BMO Financial Group

BMO Financial Group

January 12, 2011 09:47 ET

British Columbia's Economic Growth to Outpace National Average, Says BMO Economics

VANCOUVER, BRITISH COLUMBIA--(Marketwire - Jan. 12, 2011) - B.C. is expected to outpace the national average with a growth rate of 3.1 per cent in 2011, after a solid 3.8 per cent rate in 2010, according to the Provincial Monitor report released today by BMO Capital Markets Economics.

"B.C.'s growth was stoked in the first half of 2010 by the 2010 Olympic Games, rebounding residential construction activity and strong consumer spending," said Robert Kavcic, Economist, BMO Capital Markets. "By mid year, tempered by the introduction of the HST, consumer spending and, especially, housing slowed."

"Our commercial customers are generally optimistic about their business prospects, and there is a growing confidence that consumer spending and business investments will become a driver of growth and job creation in 2011," said Derral Moriyama, Senior Vice-President, Commercial, Greater Vancouver District, BMO Bank of Montreal. "In particular, as the construction sector, forestry, and international trade sectors move forward, we see a growing customer interest in upgrading their infrastructure and retooling their business processes for growth."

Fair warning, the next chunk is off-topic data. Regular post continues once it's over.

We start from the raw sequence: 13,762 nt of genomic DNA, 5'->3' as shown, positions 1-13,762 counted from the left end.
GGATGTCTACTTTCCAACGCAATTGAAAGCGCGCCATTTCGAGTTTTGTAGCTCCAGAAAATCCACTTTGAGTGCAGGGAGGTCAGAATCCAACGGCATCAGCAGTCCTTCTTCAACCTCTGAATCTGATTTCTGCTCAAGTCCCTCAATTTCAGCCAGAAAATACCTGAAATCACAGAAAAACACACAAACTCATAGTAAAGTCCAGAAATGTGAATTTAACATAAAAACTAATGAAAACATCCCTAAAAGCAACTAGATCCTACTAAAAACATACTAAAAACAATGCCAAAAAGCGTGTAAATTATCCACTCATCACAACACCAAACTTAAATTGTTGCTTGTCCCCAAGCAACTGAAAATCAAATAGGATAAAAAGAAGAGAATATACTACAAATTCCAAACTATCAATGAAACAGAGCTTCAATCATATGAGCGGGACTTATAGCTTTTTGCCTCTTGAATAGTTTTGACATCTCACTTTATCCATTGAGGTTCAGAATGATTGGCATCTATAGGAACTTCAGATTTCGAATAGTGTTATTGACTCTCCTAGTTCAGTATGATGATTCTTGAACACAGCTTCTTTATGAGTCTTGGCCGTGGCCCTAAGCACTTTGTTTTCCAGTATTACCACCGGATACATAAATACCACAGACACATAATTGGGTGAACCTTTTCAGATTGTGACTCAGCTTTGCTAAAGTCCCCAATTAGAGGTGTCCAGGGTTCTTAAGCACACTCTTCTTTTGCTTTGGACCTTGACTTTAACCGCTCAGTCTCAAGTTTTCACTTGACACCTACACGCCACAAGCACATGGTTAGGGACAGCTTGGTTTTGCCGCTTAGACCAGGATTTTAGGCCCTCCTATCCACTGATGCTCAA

After growing at a 3.9 per cent annual rate in the first quarter, retail sales contracted in each of the second and third quarters, but are currently still 2.4 per cent above year-ago levels.

Meantime, the housing market roller coaster turned sharply lower by mid year, and sales were more than 40 per cent below year-ago levels by July. "This correction was expected given the amount of demand pulled forward ahead of the July 1st HST introduction and Bank of Canada rate hikes," noted Mr. Kavcic.

As a result, residential construction activity has levelled off, but housing starts were still 70 per cent above prior year levels in 2010. Going forward, more balanced market conditions should lead to steady activity in this sector, including flat housing starts in 2011.

Forestry has come back from the brink, helped by higher lumber prices and stable U.S. housing starts—exports in this sector were up 19 per cent year-over-year through October, while exports of industrial materials and energy products are also up about 22 per cent year-over-year. In a sign that global trade has picked up (to B.C.'s benefit), outbound container traffic at the Port of Vancouver was up 18 per cent year-over-year through October. This, and continued activity in the commodity space should help drive above-average growth in 2011.

The provincial government increased its fiscal 2010/2011 deficit projection to $1.7 billion (still less than 1 per cent of GDP) from the prior estimate of $1.38 billion, but the shortfall is about in line with the original budget projection.

The complete report can be found at

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